Oct 5, 2010
Graphene pioneers bag Nobel prize
The 2010 Nobel Prize in Physics has been awarded jointly to Andre Geim and Konstantin Novoselov "for groundbreaking experiments regarding the two-dimensional material graphene". Both physicists work at the University of Manchester in the UK.
In a telephone interview with Swedish journalists minutes after the announcement, Geim said that he was answering e-mails when he found out about the award. "When I got the call, I thought 'oh shit', because it is a life-changing exercise."
Graphene is a sheet of crystalline carbon just one atom thick. Many physicists believed that a 2D crystal like graphene would always roll up rather than stand free in a planar form; but in 2004 Geim and Novoselov brought to an end years of unsuccessful attempts to isolate graphene, and were able to visualize the new crystal using a simple optical microscope.
The material is very strong and an excellent conductor of heat and electricity. As such it is often described as a "wonder material" with many possible technological applications. When asked what is his dream application for graphene Geim replied, "That's a difficult question...I don't want to pick out any particular applications, there are so many."
Ahead on intuition
"[Novoselov and Geim] really deserve the prize," said Andrea Ferrari of Cambridge University, who started working on graphene shortly after its discovery. "They are way above other people in terms of their intuition and they have done key work in all the main subfields – looking at graphene’s electronic, mechanical and other properties."
Ferrari also told nanotechweb's sister website physicsworld.com that the two physicists were very generous about sharing their discovery with other scientists. "From day one they were completely open about how to make graphene," he said. "They trained the first generation of physicists in how to make graphene by inviting scientists to Manchester."
The two researchers discovered the material by using a piece of adhesive tape to peel a single atomic layer off a piece of graphite – a process known as micromechanical cleavage or the "Scotch tape method".
The pair then worked out how to make field-effect transistors using the material and discovered that electrons in the device were able to travel ballistically – that is, without being scattered – from the source to the drain electrode at room temperature.
As famous as silicon
In principle, ballistic transistors could operate much faster than conventional devices made of silicon and this discover led to a flurry of research into the electronic properties of graphene that shows no signs of abating. In 2005, Geim and Novoselov showed that the electrons in graphene behave like relativistic particles called "Dirac fermions" that have no rest mass. The pair also observed a new "half-integer" quantum Hall effect in the material.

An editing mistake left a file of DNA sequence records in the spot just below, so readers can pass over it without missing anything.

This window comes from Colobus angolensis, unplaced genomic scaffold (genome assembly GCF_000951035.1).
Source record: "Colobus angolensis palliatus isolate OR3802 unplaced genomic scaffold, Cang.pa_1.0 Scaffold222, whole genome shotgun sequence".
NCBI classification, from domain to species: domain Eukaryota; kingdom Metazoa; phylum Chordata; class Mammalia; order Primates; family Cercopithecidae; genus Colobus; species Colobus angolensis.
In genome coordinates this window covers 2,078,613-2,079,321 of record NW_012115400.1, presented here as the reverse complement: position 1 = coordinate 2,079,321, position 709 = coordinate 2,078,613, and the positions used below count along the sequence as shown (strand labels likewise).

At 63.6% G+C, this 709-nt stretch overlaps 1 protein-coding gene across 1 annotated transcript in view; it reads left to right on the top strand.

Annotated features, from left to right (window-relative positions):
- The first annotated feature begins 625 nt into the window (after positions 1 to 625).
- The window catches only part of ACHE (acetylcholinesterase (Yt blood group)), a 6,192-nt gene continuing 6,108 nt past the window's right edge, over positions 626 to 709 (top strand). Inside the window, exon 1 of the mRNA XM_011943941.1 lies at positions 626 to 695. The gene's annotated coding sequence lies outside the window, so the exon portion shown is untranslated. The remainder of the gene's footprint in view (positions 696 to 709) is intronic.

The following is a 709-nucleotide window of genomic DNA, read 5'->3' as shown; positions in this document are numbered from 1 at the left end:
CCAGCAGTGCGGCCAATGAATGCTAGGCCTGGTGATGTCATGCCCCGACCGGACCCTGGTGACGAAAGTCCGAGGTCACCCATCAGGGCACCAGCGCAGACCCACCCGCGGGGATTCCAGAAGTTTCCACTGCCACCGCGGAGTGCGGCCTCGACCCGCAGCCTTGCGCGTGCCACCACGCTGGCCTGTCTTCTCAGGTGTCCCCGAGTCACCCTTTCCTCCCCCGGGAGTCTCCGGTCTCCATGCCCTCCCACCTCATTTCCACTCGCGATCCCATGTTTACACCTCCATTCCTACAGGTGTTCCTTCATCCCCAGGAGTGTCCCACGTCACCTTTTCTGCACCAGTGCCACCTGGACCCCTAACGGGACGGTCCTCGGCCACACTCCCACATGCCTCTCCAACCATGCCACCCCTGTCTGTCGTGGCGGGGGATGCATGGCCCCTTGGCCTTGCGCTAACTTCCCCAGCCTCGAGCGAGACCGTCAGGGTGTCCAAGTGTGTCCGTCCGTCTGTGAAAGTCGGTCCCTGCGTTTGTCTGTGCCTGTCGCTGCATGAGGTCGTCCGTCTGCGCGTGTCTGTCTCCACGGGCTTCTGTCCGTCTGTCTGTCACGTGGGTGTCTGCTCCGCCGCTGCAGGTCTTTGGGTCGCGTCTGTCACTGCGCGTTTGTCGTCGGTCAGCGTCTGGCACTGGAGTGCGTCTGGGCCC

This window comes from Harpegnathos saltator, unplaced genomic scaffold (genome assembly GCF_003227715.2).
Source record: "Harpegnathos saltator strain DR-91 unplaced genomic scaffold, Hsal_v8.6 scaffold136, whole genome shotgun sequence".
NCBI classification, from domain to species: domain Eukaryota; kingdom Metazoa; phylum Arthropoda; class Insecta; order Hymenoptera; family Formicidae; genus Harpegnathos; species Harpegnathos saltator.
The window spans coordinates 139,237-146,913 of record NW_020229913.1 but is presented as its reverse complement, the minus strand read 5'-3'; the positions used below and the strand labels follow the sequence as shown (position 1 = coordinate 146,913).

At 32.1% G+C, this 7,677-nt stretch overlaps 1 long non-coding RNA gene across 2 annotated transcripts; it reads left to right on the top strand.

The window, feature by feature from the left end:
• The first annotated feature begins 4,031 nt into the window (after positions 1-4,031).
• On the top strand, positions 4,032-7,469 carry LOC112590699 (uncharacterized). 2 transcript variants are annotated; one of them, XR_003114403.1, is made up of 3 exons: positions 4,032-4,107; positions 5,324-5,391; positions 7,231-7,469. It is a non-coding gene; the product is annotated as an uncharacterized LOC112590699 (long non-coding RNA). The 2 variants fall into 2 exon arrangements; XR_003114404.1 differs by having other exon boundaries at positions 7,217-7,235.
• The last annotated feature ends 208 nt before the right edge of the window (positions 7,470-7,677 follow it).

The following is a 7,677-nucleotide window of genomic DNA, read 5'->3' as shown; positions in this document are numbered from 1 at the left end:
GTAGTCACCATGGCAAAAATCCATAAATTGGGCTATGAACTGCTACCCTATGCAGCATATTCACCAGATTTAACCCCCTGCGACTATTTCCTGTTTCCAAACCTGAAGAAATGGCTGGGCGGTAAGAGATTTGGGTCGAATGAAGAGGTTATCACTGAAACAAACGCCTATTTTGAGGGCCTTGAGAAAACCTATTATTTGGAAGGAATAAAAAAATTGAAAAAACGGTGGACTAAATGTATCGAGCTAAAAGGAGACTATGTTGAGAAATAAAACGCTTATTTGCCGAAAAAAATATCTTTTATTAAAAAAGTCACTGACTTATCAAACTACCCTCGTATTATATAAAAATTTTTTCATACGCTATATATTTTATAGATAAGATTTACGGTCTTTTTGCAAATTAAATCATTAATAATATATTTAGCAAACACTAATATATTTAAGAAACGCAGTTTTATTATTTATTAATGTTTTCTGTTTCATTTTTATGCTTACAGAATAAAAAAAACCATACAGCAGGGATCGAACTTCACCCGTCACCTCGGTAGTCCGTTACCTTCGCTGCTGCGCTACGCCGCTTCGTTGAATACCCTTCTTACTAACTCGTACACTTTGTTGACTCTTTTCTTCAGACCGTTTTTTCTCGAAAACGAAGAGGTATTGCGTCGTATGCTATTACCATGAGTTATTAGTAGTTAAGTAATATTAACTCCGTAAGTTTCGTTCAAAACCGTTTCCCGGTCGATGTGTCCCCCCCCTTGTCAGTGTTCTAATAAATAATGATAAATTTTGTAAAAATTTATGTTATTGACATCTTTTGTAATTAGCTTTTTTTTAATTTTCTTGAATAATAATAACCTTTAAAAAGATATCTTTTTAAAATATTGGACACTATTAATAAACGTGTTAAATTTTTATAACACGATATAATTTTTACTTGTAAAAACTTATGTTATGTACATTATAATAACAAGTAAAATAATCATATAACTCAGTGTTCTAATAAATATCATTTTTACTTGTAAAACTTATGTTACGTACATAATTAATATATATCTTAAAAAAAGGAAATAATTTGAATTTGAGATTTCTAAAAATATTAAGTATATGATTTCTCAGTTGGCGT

More recently, Geim and Novoselov have shown that graphene has the ideal optical properties to form the transparent electrodes in liquid crystal displays (LCDs); fabricated tiny quantum dots from graphene; and developed a new way of manufacturing sizable quantities of graphene. Just last year the pair created a new material called graphane by adding hydrogen atoms to their original discovery.
The discovery of graphene triggered a surge of interest in this "wonder material". Other researchers, for example, have found that graphene not only conducts heat very well but is also the "strongest material in the world".
Novoselov was born in the Soviet Union in 1974 and did a PhD at the University of Nijmegen in the Netherlands before joining the University of Manchester in 2001, where he is Leverhulme Research Fellow. He is a British and Russian citizen.
Born in the Soviet Union in 1958, Geim did a PhD at the Institute of Solid State Physics in Chernogolovka, Russia. He was associate professor at the University of Nijmegen in the Netherlands before joining the University of Manchester in 2001, where he is director of the Centre for Mesoscience and Nanotechnology. He is a Russian and Dutch citizen.
IgNobel for 'flying frog'
Geim is also famous for his 1997 "flying frog" experiment in which he and his colleagues in Nijmegen levitated a frog using a powerful magnet. He shared the 2000 "IgNobel" prize for his efforts.
The prize will be presented at a ceremony in Stockholm on 10 December.